History: Prior to Act of Consolidation, 1854, this neighborhood was part of Moyamensing Township. Moyamensing was originally chartered by the Dutch governor Alexander d’Hinoyossa, and in 1684, William Penn confirmed the title.
The neighborhood began taking shape after the Civil War. In 1870, it was predominantly an Irish American community; however, the neighborhood was in a transitional period, and by 1920, a majority of its residents were African Americans. It continued to experience significant in-migration from the south prior to, during, and immediately after World War II. It remained a solid working-class neighborhood for most of the first half of the twentieth century.
In the 1960s a crosstown expressway running along South Street was planned. Those plans would have created a barrier between center city and the neighborhoods to the south. The result was widespread abandonment of properties in SWCC and the decay of the South Street business corridor. The loss of jobs and residents caused the neighborhood to decline as buildings were abandoned and left to deteriorate.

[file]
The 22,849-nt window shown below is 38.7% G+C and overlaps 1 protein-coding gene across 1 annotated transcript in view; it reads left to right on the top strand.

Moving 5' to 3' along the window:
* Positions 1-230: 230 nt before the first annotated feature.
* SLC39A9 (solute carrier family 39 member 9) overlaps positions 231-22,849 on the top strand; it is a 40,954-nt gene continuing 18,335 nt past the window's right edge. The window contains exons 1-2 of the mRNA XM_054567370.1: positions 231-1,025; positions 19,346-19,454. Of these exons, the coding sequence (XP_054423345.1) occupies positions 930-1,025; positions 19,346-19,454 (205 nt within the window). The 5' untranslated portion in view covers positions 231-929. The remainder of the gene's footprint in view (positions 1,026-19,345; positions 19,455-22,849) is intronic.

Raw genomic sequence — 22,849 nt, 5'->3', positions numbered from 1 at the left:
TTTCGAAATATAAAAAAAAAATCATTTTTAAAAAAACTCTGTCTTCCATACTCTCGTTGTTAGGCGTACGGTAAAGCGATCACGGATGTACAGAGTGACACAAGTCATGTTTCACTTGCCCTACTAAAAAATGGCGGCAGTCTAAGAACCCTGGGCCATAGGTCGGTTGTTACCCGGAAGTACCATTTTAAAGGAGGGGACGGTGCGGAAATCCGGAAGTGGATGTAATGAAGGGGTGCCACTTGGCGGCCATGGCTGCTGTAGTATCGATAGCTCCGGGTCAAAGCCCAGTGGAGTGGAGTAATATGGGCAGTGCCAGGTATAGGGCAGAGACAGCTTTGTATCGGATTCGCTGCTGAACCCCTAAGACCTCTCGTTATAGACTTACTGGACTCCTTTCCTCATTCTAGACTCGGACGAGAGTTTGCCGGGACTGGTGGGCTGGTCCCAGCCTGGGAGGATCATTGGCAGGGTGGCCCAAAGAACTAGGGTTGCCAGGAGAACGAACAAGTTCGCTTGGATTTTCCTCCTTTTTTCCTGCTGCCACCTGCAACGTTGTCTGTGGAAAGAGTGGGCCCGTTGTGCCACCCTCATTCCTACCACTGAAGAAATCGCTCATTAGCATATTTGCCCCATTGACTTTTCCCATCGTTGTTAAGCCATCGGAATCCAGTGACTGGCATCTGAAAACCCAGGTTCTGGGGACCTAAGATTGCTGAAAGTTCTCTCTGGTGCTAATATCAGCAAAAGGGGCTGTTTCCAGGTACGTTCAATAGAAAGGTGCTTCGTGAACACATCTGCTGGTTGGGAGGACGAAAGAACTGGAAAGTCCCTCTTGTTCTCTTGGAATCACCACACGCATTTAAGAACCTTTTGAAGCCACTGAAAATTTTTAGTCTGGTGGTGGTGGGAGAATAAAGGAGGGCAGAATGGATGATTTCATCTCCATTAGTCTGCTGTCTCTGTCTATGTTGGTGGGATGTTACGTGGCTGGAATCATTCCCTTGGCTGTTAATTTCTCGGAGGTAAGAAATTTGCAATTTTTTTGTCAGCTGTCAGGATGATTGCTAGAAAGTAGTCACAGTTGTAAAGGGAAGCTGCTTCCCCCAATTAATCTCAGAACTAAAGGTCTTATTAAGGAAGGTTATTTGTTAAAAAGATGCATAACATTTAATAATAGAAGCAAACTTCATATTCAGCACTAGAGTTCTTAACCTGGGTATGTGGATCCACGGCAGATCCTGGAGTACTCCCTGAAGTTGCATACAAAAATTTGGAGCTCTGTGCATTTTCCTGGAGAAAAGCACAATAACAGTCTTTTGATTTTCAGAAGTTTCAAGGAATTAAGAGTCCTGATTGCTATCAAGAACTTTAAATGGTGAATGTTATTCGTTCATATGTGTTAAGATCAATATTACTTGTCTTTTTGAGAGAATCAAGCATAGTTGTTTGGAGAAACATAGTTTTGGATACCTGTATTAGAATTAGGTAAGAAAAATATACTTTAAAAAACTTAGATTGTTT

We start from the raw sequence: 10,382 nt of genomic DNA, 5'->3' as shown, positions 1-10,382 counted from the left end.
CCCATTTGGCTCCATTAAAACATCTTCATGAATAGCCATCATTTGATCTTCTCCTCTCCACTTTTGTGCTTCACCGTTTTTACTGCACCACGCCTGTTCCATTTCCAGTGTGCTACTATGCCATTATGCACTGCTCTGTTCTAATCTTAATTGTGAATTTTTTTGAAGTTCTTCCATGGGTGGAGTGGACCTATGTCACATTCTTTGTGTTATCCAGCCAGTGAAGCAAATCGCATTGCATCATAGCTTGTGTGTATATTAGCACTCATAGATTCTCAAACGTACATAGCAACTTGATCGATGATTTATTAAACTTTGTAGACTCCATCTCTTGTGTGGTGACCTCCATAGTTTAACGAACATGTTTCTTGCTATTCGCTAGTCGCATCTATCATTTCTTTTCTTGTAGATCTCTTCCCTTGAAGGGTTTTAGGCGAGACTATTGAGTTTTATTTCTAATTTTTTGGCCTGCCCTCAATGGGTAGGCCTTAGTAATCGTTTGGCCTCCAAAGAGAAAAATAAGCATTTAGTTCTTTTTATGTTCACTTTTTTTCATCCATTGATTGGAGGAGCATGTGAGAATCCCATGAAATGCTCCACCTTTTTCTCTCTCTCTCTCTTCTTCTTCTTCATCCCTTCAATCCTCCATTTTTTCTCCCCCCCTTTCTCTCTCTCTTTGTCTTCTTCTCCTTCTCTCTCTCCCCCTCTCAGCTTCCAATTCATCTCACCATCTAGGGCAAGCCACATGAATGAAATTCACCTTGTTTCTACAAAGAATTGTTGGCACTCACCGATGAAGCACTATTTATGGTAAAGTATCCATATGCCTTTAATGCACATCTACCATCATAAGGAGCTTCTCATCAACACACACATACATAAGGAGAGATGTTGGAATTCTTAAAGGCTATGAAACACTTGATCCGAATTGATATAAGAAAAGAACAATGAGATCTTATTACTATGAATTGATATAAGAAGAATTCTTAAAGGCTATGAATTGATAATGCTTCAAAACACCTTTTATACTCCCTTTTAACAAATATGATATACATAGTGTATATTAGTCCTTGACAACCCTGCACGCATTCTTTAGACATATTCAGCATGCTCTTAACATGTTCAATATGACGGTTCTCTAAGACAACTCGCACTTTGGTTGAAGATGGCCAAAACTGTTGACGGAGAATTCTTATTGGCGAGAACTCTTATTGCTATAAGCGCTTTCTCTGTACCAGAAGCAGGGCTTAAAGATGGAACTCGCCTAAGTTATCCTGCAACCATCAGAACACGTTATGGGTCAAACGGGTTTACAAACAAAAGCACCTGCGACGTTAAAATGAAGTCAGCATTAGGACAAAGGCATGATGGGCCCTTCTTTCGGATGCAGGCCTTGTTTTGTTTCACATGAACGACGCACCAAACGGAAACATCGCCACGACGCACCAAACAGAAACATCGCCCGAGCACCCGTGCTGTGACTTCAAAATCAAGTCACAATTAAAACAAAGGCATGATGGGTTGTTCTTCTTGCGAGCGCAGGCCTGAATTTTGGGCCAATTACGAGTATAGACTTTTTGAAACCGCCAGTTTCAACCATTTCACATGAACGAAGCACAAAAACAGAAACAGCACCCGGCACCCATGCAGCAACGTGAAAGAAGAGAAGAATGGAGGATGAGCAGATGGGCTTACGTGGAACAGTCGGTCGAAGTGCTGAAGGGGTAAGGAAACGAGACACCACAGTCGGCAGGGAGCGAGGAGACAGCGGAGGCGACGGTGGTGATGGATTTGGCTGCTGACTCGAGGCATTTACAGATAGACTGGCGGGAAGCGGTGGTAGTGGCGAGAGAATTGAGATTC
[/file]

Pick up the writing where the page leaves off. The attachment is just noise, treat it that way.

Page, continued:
In recent years the area has experienced growth and gentrification. Hundreds of single family homes and condominium units have been built or refurbished. As a result of the neighborhood’s proximity to Center City and increasing desirability, a variety of new businesses catering to the increasingly gentrified population have opened.
Graduate Hospital goes by many names (Center City South, South of South, G-Ho), which is fitting for a neighborhood that draws its personality from the people inside it: young transplants, born-and-raised neighbors, hip urban professionals, craft beer crowds and more. In recent years, the area stretching from Lombard Street to Washington Avenue and from Broad Street to Gray’s Ferry Avenue has accumulated a healthy dose of restaurants, bars, cafes, shops and markets that reflect the area’s residential and cool vibe. (From Wikipedia / Visit Philly)
Boundaries: The neighborhood is bordered on the north by South Street, on the south by Washington Avenue, on the west by the Schuylkill River, and by Broad Street on the east.
Zip Code: 19146
What To See / Do: The Marian Anderson House, Franklin Hose Company No. 28, William S. Peirce School, Philadelphia, Wilmington and Baltimore Railroad Freight Shed, Royal Theater and Tindley Temple United Methodist Church.
Dining, Shopping and Events: SOSNA.
Schools: Public: Chester A. Arthur Elementary School, Edwin Stanton Elementary School, Philadelphia High School CAPA.
Charter: Universal Institute Charter School.
Public Transportation: SEPTA bus transportation is available in the neighborhood. There are two metro stops along the Broad Street Line.